One of the unexpected things I have learned in my recent years of travel is how much I love tourist towns. A city like Venice, which exists purely for tourism these days — love it. The little beach town of Sihanoukville, Cambodia, which is basically 90% there for tourism — feels comfortable. Cuzco, Peru — fabulous. Dahab, Egypt — my version of a beach heaven. They are complete contrasts from huge cities like London or Shanghai.
The towns that a lot of people look down on, as they don’t provide any sort of “real experience” of the country you are in, well, they are some of my favorite towns in the world.
Partly, I think my love for some of these places is part of my contrarian personality. Generally, I am predisposed to like things that people say they don’t like and dislike things that are popular. Of course, this doesn’t always match up. For instance, of those towns I just listed off the top of my head, I know plenty of people that also love Venice and Dahab. And I also love a lot of cities that are pretty universally adored, like Cape Town or Istanbul.
So now that I think about it, maybe it isn’t just my contrarian personality.
What I do know is that I have been traveling now for about three solid years, with an occasional month or so back home. Basically, I am now a perpetual traveler and I haven’t slept in one bed for more than about 10 days straight in three years.
My life has pretty much been about change and movement. Constantly.
So, sometimes I like pulling into a town like Siem Reap, Cambodia and seeing a half dozen cheesy expat bars that I know will have reasonable Western food and sports on television that I like watching. Sometimes I want the voices I hear around me to be in a language I recognize and can eavesdrop on. Occasionally, I like to be able to ask for the bill at the end of dinner without doing the hand pantomime for it, so they understand what I want.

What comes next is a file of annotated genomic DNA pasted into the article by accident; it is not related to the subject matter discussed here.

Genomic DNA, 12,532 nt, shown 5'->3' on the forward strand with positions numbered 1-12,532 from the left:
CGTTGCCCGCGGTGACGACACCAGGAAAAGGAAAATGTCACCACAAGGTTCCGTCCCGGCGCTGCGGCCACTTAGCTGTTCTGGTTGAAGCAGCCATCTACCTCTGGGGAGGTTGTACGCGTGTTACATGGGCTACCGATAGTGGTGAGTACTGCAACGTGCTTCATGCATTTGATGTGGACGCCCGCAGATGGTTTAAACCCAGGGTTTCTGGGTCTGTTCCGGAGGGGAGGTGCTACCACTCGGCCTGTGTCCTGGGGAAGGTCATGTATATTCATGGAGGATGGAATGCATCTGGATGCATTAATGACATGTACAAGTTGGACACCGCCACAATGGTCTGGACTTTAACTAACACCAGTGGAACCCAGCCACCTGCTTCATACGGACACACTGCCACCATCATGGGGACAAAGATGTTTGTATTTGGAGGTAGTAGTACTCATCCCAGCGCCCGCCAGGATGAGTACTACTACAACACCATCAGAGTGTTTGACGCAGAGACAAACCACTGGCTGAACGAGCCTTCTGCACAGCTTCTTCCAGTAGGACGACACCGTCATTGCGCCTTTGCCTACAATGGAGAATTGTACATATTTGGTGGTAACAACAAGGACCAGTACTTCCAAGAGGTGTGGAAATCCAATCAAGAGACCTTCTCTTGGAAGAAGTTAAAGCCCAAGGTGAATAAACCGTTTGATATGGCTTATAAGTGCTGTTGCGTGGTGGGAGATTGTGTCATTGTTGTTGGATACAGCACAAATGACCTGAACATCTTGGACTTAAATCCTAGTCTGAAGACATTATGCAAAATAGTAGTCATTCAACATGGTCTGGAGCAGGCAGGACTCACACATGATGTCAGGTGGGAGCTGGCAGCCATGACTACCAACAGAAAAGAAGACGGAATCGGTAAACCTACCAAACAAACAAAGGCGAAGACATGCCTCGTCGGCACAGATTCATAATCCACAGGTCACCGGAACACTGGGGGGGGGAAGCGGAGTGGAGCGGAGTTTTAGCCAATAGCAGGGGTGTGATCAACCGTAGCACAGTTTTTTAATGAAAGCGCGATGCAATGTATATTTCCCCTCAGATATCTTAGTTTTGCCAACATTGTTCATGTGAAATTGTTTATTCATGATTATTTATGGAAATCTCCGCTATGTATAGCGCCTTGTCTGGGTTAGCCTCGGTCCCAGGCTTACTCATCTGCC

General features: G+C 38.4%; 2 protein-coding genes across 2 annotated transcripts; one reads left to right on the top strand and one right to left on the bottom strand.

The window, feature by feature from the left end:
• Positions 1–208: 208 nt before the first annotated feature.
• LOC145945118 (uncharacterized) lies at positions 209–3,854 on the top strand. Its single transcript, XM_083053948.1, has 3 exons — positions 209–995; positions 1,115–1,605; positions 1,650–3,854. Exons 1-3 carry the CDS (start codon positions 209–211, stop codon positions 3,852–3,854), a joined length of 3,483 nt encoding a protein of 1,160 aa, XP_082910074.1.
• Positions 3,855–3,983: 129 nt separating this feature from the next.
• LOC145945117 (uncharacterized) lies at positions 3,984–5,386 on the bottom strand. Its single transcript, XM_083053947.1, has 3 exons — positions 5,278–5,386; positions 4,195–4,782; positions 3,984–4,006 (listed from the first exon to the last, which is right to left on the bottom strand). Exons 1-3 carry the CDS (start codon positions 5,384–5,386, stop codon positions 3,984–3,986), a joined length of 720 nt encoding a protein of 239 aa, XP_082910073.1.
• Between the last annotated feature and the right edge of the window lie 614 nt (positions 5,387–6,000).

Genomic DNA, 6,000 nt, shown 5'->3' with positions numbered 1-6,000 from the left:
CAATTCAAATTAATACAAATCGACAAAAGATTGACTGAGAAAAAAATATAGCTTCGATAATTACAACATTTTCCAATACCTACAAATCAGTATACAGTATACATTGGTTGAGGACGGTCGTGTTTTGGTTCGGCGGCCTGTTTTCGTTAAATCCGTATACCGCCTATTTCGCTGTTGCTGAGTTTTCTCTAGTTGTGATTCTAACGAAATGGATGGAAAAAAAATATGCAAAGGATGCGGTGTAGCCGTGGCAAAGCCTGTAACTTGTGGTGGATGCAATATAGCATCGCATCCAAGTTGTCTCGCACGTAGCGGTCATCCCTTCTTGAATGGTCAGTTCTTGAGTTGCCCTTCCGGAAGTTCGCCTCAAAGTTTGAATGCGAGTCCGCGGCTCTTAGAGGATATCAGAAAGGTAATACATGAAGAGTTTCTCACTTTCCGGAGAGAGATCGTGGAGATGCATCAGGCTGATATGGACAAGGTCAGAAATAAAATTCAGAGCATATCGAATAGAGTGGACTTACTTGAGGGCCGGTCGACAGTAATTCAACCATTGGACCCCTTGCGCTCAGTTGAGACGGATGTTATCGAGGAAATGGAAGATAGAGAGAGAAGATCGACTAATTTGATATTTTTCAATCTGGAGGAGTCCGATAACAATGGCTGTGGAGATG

I think this is likely the case because I have been traveling constantly. This isn’t a two week vacation where I am trying to capture as much “true local flavor” as I can, all crammed into each day, experience on top of experience. One of the bonuses to traveling for a living is that I really don’t feel much pressure to see it all in any place… because there is a high chance I’ll be back a year or two down the road.
Sometimes I just want recognizable and easy.
And sometimes, like in Siem Reap, I just want my nightly $3, hour-long foot massage and my two $1 beers, one for when they work my left leg and foot and one when they work my right.
That’s $5 well spent in a little tourist joint that no local would ever be seen in, except the workers. And frankly, I don’t feel bad about it at all.
So one of the things I really loved about Siem Reap was the hotel that I stayed in, not just once, but on two separate occasions in the last month. I am not a big hotel snob. I have stayed in some excellent ones and some… really horrible ones.
Mother Home Guesthouse in Siem Reap holds the distinction of having the nicest and most friendly people working there that I have ever come across. It is amazing.
Just a few of the highlights of this affordable hotel (about $15-20 a night).
One of the must-do’s in the area is sunrise at Angkor Wat. The folks at Mother Home will not only set up the tuk-tuk driver for you and make the call to wake you up at 5 a.m., they will also make you a nice little breakfast to take with you.